Enemy Of The People is the first definitive account of Zuma’s catastrophic misrule, offering eyewitness descriptions and cogent analysis of how South Africa was brought to its knees – and how a nation fought back.
When Jacob Zuma took over the leadership of the ANC one muggy Polokwane evening in December 2007, he inherited a country where GDP was growing by more than 6% per annum, a party enjoying the support of two-thirds of the electorate, and a unified tripartite alliance. Today, South Africa is caught in the grip of a patronage network, the economy is floundering and the ANC is staring down the barrel of a defeat at the 2019 general elections. How did we get here?
Zuma first brought to heel his party, Africa’s oldest and most revered liberation movement, subduing and isolating dissidents associated with his predecessor Thabo Mbeki. Then saw the emergence of the tenderpreneur and those attempting to capture the state, as well as a network of family, friends and business associates that has become so deeply embedded that it has, in effect, replaced many parts of government. Zuma opened up the state to industrial-scale levels of corruption, causing irreparable damage to state enterprises, institutions of democracy, and the ANC itself.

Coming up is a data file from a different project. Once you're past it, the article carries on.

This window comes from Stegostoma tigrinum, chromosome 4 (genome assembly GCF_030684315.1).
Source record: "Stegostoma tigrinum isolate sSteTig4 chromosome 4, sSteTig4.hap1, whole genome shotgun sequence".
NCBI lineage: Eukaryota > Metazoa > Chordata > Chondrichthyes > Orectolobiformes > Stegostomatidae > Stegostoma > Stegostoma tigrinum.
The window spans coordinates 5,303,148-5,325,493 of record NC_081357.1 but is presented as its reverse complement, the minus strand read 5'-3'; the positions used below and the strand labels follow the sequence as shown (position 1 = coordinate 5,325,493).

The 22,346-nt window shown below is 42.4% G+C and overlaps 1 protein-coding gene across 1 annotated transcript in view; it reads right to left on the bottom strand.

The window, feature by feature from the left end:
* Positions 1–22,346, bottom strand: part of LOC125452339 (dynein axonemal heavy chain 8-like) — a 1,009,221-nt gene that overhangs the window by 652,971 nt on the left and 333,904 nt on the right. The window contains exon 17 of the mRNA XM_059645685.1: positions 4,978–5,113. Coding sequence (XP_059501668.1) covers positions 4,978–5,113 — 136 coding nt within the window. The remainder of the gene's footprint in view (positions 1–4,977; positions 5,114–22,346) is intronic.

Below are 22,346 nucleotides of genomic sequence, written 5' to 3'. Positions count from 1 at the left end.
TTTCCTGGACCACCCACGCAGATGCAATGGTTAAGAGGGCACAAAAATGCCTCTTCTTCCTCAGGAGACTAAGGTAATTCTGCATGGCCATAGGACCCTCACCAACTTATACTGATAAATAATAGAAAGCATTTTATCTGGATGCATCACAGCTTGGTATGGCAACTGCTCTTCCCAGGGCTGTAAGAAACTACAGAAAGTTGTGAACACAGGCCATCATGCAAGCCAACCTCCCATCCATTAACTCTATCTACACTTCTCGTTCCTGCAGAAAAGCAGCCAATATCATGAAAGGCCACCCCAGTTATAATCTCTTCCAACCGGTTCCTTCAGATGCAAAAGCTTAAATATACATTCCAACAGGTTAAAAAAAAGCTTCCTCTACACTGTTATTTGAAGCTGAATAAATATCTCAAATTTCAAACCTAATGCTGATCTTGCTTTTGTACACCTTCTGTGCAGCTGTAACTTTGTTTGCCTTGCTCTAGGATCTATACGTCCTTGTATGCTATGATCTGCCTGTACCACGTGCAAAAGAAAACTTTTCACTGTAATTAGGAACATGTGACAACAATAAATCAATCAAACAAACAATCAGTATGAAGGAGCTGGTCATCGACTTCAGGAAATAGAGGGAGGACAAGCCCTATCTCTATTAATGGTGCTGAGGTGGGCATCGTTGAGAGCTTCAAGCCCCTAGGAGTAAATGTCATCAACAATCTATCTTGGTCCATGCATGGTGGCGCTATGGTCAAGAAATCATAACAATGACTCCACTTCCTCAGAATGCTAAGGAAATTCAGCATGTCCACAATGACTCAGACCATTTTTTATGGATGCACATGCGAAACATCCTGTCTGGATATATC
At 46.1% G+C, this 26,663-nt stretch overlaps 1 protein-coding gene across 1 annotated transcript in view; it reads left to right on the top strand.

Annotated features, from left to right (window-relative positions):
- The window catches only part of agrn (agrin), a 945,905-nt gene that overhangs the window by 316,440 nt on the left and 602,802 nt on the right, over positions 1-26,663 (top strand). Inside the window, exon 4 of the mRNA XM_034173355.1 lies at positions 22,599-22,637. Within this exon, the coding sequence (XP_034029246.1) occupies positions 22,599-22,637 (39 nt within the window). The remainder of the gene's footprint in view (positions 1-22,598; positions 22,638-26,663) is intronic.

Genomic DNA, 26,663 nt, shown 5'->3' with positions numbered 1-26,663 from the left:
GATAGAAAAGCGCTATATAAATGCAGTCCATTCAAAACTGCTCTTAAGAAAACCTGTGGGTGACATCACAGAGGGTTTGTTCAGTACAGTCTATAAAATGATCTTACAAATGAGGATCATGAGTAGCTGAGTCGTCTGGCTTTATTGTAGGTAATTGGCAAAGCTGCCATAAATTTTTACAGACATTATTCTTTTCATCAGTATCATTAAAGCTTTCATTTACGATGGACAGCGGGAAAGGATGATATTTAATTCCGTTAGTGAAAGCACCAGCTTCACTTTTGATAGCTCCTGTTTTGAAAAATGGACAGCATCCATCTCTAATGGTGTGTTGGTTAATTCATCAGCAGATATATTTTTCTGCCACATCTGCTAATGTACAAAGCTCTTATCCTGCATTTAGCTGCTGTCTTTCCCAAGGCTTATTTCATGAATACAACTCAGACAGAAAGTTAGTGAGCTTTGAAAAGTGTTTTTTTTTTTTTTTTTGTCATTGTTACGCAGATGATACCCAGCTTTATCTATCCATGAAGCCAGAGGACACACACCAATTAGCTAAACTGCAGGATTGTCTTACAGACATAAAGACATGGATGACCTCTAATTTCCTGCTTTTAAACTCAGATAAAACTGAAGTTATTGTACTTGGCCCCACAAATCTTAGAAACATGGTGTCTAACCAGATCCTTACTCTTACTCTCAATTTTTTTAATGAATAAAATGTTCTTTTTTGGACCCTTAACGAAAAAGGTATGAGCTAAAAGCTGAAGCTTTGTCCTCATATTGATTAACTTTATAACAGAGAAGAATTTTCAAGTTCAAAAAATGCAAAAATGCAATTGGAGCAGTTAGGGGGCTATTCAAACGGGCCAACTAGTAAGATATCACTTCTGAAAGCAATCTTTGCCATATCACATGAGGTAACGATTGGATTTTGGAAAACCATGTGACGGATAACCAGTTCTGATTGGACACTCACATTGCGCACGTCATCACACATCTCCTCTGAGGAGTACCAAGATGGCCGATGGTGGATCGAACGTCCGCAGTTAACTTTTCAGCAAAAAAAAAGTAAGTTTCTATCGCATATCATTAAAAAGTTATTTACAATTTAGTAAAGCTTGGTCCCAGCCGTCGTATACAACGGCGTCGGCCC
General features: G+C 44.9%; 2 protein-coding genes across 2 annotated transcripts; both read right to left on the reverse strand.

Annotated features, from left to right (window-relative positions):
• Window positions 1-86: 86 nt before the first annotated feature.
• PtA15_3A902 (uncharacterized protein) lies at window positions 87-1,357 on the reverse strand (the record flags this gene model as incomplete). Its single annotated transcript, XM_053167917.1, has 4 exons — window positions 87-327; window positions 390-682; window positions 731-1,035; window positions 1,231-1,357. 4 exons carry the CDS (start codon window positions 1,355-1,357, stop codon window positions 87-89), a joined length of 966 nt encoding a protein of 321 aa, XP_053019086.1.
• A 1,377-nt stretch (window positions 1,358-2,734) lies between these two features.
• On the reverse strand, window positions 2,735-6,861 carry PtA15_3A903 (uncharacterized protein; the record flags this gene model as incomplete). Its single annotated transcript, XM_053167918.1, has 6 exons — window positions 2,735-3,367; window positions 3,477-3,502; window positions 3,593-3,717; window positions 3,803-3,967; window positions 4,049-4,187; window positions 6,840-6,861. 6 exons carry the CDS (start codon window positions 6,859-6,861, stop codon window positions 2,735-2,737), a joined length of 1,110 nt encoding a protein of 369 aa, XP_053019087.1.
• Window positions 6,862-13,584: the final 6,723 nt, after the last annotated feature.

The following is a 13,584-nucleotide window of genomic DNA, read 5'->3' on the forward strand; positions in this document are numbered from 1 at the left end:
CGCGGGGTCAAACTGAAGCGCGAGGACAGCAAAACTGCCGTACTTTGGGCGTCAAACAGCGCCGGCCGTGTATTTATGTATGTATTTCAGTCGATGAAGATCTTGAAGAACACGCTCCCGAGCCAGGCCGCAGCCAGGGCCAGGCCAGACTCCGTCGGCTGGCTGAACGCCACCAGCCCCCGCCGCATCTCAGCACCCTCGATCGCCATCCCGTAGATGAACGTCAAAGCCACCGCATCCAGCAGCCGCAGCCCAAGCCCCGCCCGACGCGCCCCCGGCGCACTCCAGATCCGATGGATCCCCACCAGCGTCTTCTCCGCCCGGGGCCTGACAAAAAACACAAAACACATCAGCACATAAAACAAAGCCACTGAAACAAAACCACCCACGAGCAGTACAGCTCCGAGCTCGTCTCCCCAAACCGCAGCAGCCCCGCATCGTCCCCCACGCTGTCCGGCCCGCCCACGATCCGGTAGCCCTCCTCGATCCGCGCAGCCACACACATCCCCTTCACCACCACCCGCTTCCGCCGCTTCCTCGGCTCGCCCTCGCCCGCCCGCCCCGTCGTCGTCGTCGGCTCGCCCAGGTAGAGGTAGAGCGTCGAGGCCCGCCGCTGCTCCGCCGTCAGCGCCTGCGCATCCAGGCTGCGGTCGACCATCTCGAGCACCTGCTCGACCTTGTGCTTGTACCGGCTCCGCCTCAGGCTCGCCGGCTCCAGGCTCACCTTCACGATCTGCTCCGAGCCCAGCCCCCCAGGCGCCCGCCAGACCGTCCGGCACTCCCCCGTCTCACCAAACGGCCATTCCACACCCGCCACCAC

But it hasn’t all gone Zuma’s way. Former allies have peeled away. A new era of activism has arisen and outspoken civil servants have stepped forward to join a cross-section of civil society and a robust media. As a divided ANC square off for the elective conference in December, where there is everything to gain or to lose, award-winning journalists Adriaan Basson and Pieter du Toit offer a brilliant and up-to-date account of the Zuma era.